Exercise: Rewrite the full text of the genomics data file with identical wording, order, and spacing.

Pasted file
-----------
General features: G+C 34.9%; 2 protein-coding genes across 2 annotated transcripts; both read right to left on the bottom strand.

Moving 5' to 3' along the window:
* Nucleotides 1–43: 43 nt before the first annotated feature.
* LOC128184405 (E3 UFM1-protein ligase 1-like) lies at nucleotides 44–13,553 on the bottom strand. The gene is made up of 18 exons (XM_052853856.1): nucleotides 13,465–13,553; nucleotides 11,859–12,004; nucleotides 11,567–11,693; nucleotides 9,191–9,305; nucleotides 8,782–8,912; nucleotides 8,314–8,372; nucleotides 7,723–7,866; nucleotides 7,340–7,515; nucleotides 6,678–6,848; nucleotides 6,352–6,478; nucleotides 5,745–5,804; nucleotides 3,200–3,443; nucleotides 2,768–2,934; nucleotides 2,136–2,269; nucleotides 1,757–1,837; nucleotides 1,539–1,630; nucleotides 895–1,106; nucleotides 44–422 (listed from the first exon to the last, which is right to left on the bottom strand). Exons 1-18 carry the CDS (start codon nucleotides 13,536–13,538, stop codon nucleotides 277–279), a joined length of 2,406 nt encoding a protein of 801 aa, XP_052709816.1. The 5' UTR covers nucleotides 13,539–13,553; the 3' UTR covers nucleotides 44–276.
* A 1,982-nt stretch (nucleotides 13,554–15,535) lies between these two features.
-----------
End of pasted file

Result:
General features: G+C 34.9%; 2 protein-coding genes across 2 annotated transcripts; both read right to left on the bottom strand.

Moving 5' to 3' along the window:
* Nucleotides 1–43: 43 nt before the first annotated feature.
* LOC128184405 (E3 UFM1-protein ligase 1-like) lies at nucleotides 44–13,553 on the bottom strand. The gene is made up of 18 exons (XM_052853856.1): nucleotides 13,465–13,553; nucleotides 11,859–12,004; nucleotides 11,567–11,693; nucleotides 9,191–9,305; nucleotides 8,782–8,912; nucleotides 8,314–8,372; nucleotides 7,723–7,866; nucleotides 7,340–7,515; nucleotides 6,678–6,848; nucleotides 6,352–6,478; nucleotides 5,745–5,804; nucleotides 3,200–3,443; nucleotides 2,768–2,934; nucleotides 2,136–2,269; nucleotides 1,757–1,837; nucleotides 1,539–1,630; nucleotides 895–1,106; nucleotides 44–422 (listed from the first exon to the last, which is right to left on the bottom strand). Exons 1-18 carry the CDS (start codon nucleotides 13,536–13,538, stop codon nucleotides 277–279), a joined length of 2,406 nt encoding a protein of 801 aa, XP_052709816.1. The 5' UTR covers nucleotides 13,539–13,553; the 3' UTR covers nucleotides 44–276.
* A 1,982-nt stretch (nucleotides 13,554–15,535) lies between these two features.